Across all grades only 15,500 examples are known according to PCGS and NGC pops. Again, accounting for raw examples, and ANACS/ICG examples, perhaps 16,500 examples exist. This means that only 1.375% of the initial mintage survive, or in other terms almost a 99% attrition rate.

The other major difference is also in the number of Mint State survivors. Across all MS grades and colors only around 1.6k examples exist. That means there's almost 9x as many Mint State S-VDBs than 14-Ds.

Repeating the same exercise as before, next time you can get to a coin show, see how long it takes to find a 14-D. I promise it'll be a bit before you happen across one.

The other problem with the 14-D is that many of the Mint State examples suffer from discoloration, light corrosion, or many other detractors that can be found while the S-VDB can be found problem free with little to no effort.

Due to the totality of all these factors, the 14-D becomes clear as the true key date in the series.


Anyway, I hope you enjoyed my analysis and maybe learned something new.
My best finds: 1999-WAM:http://goccf.com/t/332161 1988-RDV-6:http://goccf.com/t/335954#2873459 1986-Off-center: http://goccf.com/t/335952
1999 WAM #2:http://goccf.com/t/338710&whichpage=1
1981 Double Struck In Collar: http://goccf.com/t/350199&whichpage=1
ANA id: 3194067
My Type Set: https://www.NGCcoin.com/registry/co...sets/236574/
If you want to buy something or sell something or just talk, shoot me a PM!
Edited by GrapeCollects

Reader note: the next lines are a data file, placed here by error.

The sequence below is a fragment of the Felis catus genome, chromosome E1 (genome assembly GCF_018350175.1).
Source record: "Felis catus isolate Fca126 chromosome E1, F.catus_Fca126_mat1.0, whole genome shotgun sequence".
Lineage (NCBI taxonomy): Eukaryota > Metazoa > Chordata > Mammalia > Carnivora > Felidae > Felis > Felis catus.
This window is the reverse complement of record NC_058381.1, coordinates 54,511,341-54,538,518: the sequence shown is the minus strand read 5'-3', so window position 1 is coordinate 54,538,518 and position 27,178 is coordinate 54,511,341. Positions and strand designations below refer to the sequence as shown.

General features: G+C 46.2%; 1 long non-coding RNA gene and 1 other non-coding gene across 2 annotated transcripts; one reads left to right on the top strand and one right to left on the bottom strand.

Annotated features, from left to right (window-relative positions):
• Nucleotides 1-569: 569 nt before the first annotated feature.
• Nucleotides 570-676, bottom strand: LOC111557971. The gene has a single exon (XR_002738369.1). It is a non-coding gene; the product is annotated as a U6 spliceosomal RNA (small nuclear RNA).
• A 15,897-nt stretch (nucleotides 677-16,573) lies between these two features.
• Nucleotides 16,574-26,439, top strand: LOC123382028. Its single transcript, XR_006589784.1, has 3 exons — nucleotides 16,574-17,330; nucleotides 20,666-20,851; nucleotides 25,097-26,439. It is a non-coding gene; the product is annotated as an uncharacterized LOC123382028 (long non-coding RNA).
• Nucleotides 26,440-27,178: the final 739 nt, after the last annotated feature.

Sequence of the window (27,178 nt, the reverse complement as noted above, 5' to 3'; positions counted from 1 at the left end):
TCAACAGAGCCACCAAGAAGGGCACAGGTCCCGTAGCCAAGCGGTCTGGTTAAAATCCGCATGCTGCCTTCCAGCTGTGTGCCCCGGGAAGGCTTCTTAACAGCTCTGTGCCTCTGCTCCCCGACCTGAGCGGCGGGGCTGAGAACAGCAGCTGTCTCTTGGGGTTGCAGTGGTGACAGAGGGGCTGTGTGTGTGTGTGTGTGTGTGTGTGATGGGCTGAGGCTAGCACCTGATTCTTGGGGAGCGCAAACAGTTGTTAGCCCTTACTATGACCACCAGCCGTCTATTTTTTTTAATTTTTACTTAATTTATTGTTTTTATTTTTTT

09/21/2020 7:10 pm
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 Posted 09/21/2020  1:49 pm  Show Profile   Bookmark this reply Add hfjacinto to your friends list Get a Link to this Reply
Cool!! So I have 2 key dates for LWC. WOOT WOOT!!



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 Posted 09/21/2020  2:21 pm  Show Profile   Bookmark this reply Add GMS5 to your friends list Get a Link to this Reply
@GrapeCollects, I like the thinking on this and fully agree. 14D should be top of the list.
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 Posted 09/21/2020  2:37 pm  Show Profile   Bookmark this reply Add CoinHunter27 to your friends list Get a Link to this Reply
That was a nice read. Very good explanation!

-CH27
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 Posted 09/21/2020  3:14 pm  Show Profile   Check GrapeCollects's eBay Listings Bookmark this reply Add GrapeCollects to your friends list Get a Link to this Reply
I will add, there are dates that are rarer than the S-VDB in Mint State, but very common in circulated grades. That would include dates like the 21-S, 24-D, 25-S, etc.

@GMS5 I agree. The coin is massively underrated by the community.